Thursday, May 24, 2012

MVPS HOSTS File Available online now

I hope you are using this valuable tool. You can now download the new version as of today.

winhelp2002 has made a new post at Hosts News
MVPS HOSTS File Update May-23-2012

The MVPS HOSTS file was recently updated [May-23-2012]
Download: (145 kb)
How To: Download and Extract the HOSTS file
HOSTS File - Frequently Asked Questions
Note: the "text" version makes a great resource for determining possible unwanted connections ... (590 kb)
Get notified when the MVPS HOSTS file is updated

Wednesday, May 23, 2012

Shredding a hard drive?

I recently experienced one of those "now I have seen everything" moments. The town of Acton, MA has just implemented a program to shred hard drives. Yes, you read that right. I have been in the computer business for 44 years and did not know that such a thing as a Hard Drive Shredder existed!

A company named SEM in Westboro, MA makes several devices for this purpose, but the Town of Acton decided upon the SEM 0300. I have seen it, touched it, and used it to shred several of my own old hard drives.

Why would someone want to shred a hard drive, and what does that mean? Well, first of all if you think of all of the possible Government uses for such devices, the list would be endless. And how about us, the residents of the Town of Acton (and elsewhere)? The answer becomes more obvious every day if you read the papers or listen to the news or browse the web. Privacy. Security. Identity Theft. These probably ring a few bells.

Before you toss out that old computer, and the Town of Acton makes this easy to do at the Town's Transfer Station, think about the data that might still be on your hard drive, and if you have the least amount of concern about this, as I think most of us do or should, then shredding your hard drive is the answer.

The Model 300 will easily and quickly devour your hard drive and turn it into lots of unusable and very small pieces (see attached photo). It really is quite amazing and so easy to do, and works for 2.5 inch (laptop PC) and 3.5 inch (desktop PC) hard drives. I would encourage all residents of Acton to take advantage of this new Town service. Where, you might ask?

The answer is at the gate house at the entrance to the Town of Acton Transfer Station, just off Route 2. Stop at the gate house, complete a brief Hard Drive Destruction Release Form, and pay the attendant $10 for the service (these machines are VERY expensive as you can see from the SEM web site and the Town wishes to have the machine pay for itself). Please note: as I write this the form is not yet online. If, when it goes online, it is located in a different web location, I will update the link. My thanks to John Bailey at the Transfer Station (pictured below) who is holding a handful of shreds (former hard drives) and posing next to the SEM 0300 (yes, it is a small machine and surprisingly quiet too!).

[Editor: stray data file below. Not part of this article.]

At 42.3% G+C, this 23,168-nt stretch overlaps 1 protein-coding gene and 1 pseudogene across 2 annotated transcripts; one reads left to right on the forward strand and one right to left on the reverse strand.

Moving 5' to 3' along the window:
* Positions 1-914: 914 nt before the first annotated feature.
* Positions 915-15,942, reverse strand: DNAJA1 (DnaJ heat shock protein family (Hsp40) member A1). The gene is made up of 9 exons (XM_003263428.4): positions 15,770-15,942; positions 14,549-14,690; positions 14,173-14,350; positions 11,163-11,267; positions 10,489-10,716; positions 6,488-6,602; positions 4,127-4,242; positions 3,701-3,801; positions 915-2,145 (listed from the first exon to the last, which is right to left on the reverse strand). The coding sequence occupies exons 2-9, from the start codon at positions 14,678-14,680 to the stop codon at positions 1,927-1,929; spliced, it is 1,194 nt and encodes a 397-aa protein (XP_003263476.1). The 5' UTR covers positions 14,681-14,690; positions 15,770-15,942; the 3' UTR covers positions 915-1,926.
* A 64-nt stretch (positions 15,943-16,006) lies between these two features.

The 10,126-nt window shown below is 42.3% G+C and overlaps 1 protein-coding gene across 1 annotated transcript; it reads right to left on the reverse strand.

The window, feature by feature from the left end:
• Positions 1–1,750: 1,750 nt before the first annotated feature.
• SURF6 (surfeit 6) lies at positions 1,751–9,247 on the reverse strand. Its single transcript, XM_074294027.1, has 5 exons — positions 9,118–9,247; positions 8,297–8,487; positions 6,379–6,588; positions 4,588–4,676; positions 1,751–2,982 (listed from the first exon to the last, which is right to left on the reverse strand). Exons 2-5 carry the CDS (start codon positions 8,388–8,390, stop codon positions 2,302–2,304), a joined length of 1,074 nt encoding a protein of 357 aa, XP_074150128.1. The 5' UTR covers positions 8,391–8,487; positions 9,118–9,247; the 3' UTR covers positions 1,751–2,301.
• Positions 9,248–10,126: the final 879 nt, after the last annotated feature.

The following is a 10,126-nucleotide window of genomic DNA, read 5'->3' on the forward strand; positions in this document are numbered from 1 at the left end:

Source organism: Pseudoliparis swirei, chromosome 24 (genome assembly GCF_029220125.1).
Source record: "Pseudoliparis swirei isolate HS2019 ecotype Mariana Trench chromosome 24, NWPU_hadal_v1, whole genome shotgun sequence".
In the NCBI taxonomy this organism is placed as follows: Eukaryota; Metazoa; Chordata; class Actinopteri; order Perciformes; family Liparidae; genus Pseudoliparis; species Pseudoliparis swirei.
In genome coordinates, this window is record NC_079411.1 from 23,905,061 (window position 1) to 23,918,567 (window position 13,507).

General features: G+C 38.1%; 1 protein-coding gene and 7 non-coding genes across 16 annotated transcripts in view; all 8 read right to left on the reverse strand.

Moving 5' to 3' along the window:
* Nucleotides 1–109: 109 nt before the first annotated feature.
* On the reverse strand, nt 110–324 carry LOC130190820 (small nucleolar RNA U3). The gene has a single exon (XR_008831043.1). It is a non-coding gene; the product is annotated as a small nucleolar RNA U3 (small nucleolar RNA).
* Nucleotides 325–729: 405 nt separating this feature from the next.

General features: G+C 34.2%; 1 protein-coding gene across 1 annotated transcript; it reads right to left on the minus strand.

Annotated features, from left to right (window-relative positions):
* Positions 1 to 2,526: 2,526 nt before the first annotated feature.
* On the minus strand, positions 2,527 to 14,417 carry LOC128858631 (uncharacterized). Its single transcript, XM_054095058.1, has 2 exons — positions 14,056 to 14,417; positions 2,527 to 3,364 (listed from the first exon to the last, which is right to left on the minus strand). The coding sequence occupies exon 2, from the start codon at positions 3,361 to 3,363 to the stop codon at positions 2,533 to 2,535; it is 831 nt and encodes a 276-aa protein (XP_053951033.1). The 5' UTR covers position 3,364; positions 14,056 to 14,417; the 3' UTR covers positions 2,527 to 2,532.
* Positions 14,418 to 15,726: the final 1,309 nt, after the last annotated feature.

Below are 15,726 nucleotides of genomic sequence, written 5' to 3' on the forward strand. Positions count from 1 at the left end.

For any technical questions regarding how to remove your hard drive from your computer, please contact me at 781-898-4060 or

Tuesday, May 22, 2012

Comparing Intel Core i5 vs i7

This pcmag article is of great interest to me, and perhaps for a few of you as well. I am very interested in the Core i7 processors that can be found in many new desktops, and I guess even some laptops. I believe the Intel Core i7 processors to be the fastest available.

"For many consumers shopping around for a new desktop or laptop PC, one of the biggest considerations is the type of processor, and two of the two processors most often in contentio are the Intel Core i5 and Core i7. Discounting Core i3 (mainly found in budget systems) and AMD processors (another article entirely), the difference between Intel Core i5 and Core i7 can seem daunting, especially when the prices seem so close together once they're in completed systems. We break down the differences for you."

Monday, May 21, 2012

I received 2 e-mails from Google, warning me that someone in JAPAN had tried to access my e-mail account. At first I thought I had received a phishing e-mail from someone who would want me to divulge my password (NEVER do that!). Upon further reflection and upon receiving the second warning (below) that included the Japan reference, I figured maybe someone had my password already and had tried to sign in. Even if they didn't have my password, I decided that I would change my password, and I did. This is a very nice Google Mail (GMAIL) feature. I am impressed. By the way, I changed my password in the traditional manner by signing into Gmail and then selecting the CHANGE MY PASSWORD option. I would not recommend following any links in e-mails such as these. They could be fakes, phishing for my password and sending me to one of their own sites! Geez, who can you trust these days online?